Because the international literature makes an explicit connection between female paid employment and economic liberalization and structural adjustment, the focus in this paper is on that, rather than on employment as a whole. Moreover, because both countries have been attempting to constrain the growth their civil service in recent years, albeit with less success in Egypt than in Morocco, I focus on non-governmental wage employment, which includes employment in the private sector and in State-Owned Enterprises (SOEs). Since the start of liberalizing reforms in the 1970s, SOEs have gradually been given increasing autonomy in hiring, wage-setting, and in general operations, so that by the 1990s it increasingly makes sense to lump them with private enterprises, as the non-governmental sector, rather than with the civil service, as the public sector.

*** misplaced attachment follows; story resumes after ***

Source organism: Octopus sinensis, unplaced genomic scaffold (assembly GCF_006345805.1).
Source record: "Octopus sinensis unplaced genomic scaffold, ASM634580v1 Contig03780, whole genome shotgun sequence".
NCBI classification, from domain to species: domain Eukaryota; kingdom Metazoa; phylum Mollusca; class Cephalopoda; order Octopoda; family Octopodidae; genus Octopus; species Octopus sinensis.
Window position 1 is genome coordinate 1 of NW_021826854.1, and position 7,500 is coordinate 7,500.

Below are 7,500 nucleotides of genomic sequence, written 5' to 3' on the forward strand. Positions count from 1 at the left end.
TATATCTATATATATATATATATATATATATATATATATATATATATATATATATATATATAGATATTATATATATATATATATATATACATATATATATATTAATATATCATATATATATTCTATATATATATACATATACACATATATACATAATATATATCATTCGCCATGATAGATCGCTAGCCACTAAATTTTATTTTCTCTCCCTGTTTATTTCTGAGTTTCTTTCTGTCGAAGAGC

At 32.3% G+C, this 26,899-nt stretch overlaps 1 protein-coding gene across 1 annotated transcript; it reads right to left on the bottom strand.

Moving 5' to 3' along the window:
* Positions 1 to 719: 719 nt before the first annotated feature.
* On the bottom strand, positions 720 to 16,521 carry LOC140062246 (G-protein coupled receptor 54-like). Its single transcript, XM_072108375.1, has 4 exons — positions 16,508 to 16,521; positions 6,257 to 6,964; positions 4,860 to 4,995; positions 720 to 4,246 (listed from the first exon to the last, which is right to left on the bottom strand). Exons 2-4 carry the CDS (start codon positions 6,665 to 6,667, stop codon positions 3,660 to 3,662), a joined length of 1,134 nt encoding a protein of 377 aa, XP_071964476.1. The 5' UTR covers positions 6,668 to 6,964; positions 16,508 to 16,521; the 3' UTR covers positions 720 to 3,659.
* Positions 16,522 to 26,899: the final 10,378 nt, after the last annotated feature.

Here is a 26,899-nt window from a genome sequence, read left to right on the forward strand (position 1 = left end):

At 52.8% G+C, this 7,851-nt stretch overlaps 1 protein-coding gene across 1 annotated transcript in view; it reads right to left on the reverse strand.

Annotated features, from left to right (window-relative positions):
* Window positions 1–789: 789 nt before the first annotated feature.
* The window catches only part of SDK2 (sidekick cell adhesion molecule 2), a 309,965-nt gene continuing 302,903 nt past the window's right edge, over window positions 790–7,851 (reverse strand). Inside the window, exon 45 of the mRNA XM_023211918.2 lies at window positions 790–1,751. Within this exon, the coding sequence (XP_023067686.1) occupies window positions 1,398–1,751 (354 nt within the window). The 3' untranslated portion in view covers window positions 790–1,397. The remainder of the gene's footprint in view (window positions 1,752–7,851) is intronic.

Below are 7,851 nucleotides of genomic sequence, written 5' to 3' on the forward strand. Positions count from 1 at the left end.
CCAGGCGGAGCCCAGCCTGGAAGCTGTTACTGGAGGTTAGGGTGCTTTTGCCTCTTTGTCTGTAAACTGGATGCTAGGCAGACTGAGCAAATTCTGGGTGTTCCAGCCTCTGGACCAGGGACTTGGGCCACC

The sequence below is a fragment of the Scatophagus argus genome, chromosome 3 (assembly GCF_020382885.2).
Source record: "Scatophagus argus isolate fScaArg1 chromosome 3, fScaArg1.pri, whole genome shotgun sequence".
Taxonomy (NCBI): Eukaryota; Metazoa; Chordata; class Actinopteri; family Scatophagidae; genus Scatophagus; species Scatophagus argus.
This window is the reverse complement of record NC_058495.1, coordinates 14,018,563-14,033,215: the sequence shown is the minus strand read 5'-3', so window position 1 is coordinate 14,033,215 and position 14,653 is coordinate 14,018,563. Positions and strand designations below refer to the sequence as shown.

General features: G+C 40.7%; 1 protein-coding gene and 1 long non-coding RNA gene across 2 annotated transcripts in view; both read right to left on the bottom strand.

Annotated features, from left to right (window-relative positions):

This paper will explore the different economic trajectories in the two countries in terms of the change of the sectoral composition of employment and how the female share in each sector changed over time. I will also explore the differences in institutional arrangements and macroeconomic conditions that encouraged feminization (or defeminization) in each country, with particular examination of hypotheses concerning how the structure of foreign exchange revenues has affected household labor decisions and the demand for female labor” (Assad, 2004, p. 2-3).

Topics: Development, Economies, Gender, Women, Gender Roles, Femininity/ies, Gender Balance, Livelihoods Regions: Africa, MENA, North Africa, Middle East Countries: Egypt, Morocco

Year: 2004

Les Contrebandières: Woman as Smuggler


Boraki, Chemseddoha. 2001. “Les Contrebandières: Woman as Smuggler.” Women: a Cultural Review 12 (2): 176-91.

Author: Chemseddoha Boraki